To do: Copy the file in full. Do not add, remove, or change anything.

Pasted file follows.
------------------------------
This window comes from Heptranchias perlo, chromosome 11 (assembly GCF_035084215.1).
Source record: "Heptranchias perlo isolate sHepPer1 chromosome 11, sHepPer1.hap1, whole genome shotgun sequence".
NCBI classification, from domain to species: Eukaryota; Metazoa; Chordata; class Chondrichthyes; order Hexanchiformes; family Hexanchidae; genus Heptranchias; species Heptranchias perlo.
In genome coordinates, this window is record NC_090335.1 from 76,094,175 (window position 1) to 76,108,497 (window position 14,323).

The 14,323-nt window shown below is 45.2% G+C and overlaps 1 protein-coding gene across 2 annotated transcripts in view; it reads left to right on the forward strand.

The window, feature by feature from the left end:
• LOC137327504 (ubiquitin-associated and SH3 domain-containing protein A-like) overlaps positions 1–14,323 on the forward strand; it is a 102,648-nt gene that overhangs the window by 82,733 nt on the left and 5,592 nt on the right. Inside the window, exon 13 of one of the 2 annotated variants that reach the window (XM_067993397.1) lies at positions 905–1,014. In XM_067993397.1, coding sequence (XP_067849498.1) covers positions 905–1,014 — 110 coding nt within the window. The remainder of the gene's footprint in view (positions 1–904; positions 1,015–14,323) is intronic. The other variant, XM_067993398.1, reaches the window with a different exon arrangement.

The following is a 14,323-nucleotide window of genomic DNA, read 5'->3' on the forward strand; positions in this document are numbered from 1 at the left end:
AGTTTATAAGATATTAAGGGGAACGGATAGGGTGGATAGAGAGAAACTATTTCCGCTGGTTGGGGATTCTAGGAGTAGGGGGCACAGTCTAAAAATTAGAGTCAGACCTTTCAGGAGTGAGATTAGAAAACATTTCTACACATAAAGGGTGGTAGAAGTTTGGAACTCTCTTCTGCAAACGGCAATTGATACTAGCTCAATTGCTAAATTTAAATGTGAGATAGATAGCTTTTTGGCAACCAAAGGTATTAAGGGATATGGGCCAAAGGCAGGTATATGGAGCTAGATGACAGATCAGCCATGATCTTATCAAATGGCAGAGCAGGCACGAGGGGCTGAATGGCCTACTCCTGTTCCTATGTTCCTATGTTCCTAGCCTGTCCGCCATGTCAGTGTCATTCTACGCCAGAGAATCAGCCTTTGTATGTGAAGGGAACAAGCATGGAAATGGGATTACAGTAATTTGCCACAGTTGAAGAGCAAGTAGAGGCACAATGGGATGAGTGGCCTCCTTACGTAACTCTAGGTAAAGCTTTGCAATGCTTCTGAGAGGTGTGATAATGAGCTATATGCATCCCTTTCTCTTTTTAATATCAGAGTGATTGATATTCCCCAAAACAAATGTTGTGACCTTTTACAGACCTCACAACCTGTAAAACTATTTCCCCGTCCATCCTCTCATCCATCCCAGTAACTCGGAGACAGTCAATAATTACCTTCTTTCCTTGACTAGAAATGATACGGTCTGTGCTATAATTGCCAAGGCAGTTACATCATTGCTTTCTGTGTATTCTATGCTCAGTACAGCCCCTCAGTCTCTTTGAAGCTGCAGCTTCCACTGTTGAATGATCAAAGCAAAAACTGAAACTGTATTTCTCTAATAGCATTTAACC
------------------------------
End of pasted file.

This window comes from Heptranchias perlo, chromosome 11 (assembly GCF_035084215.1).
Source record: "Heptranchias perlo isolate sHepPer1 chromosome 11, sHepPer1.hap1, whole genome shotgun sequence".
NCBI classification, from domain to species: Eukaryota; Metazoa; Chordata; class Chondrichthyes; order Hexanchiformes; family Hexanchidae; genus Heptranchias; species Heptranchias perlo.
In genome coordinates, this window is record NC_090335.1 from 76,094,175 (window position 1) to 76,108,497 (window position 14,323).

The 14,323-nt window shown below is 45.2% G+C and overlaps 1 protein-coding gene across 2 annotated transcripts in view; it reads left to right on the forward strand.

The window, feature by feature from the left end:
• LOC137327504 (ubiquitin-associated and SH3 domain-containing protein A-like) overlaps positions 1–14,323 on the forward strand; it is a 102,648-nt gene that overhangs the window by 82,733 nt on the left and 5,592 nt on the right. Inside the window, exon 13 of one of the 2 annotated variants that reach the window (XM_067993397.1) lies at positions 905–1,014. In XM_067993397.1, coding sequence (XP_067849498.1) covers positions 905–1,014 — 110 coding nt within the window. The remainder of the gene's footprint in view (positions 1–904; positions 1,015–14,323) is intronic. The other variant, XM_067993398.1, reaches the window with a different exon arrangement.

The following is a 14,323-nucleotide window of genomic DNA, read 5'->3' on the forward strand; positions in this document are numbered from 1 at the left end:
AGTTTATAAGATATTAAGGGGAACGGATAGGGTGGATAGAGAGAAACTATTTCCGCTGGTTGGGGATTCTAGGAGTAGGGGGCACAGTCTAAAAATTAGAGTCAGACCTTTCAGGAGTGAGATTAGAAAACATTTCTACACATAAAGGGTGGTAGAAGTTTGGAACTCTCTTCTGCAAACGGCAATTGATACTAGCTCAATTGCTAAATTTAAATGTGAGATAGATAGCTTTTTGGCAACCAAAGGTATTAAGGGATATGGGCCAAAGGCAGGTATATGGAGCTAGATGACAGATCAGCCATGATCTTATCAAATGGCAGAGCAGGCACGAGGGGCTGAATGGCCTACTCCTGTTCCTATGTTCCTATGTTCCTAGCCTGTCCGCCATGTCAGTGTCATTCTACGCCAGAGAATCAGCCTTTGTATGTGAAGGGAACAAGCATGGAAATGGGATTACAGTAATTTGCCACAGTTGAAGAGCAAGTAGAGGCACAATGGGATGAGTGGCCTCCTTACGTAACTCTAGGTAAAGCTTTGCAATGCTTCTGAGAGGTGTGATAATGAGCTATATGCATCCCTTTCTCTTTTTAATATCAGAGTGATTGATATTCCCCAAAACAAATGTTGTGACCTTTTACAGACCTCACAACCTGTAAAACTATTTCCCCGTCCATCCTCTCATCCATCCCAGTAACTCGGAGACAGTCAATAATTACCTTCTTTCCTTGACTAGAAATGATACGGTCTGTGCTATAATTGCCAAGGCAGTTACATCATTGCTTTCTGTGTATTCTATGCTCAGTACAGCCCCTCAGTCTCTTTGAAGCTGCAGCTTCCACTGTTGAATGATCAAAGCAAAAACTGAAACTGTATTTCTCTAATAGCATTTAACC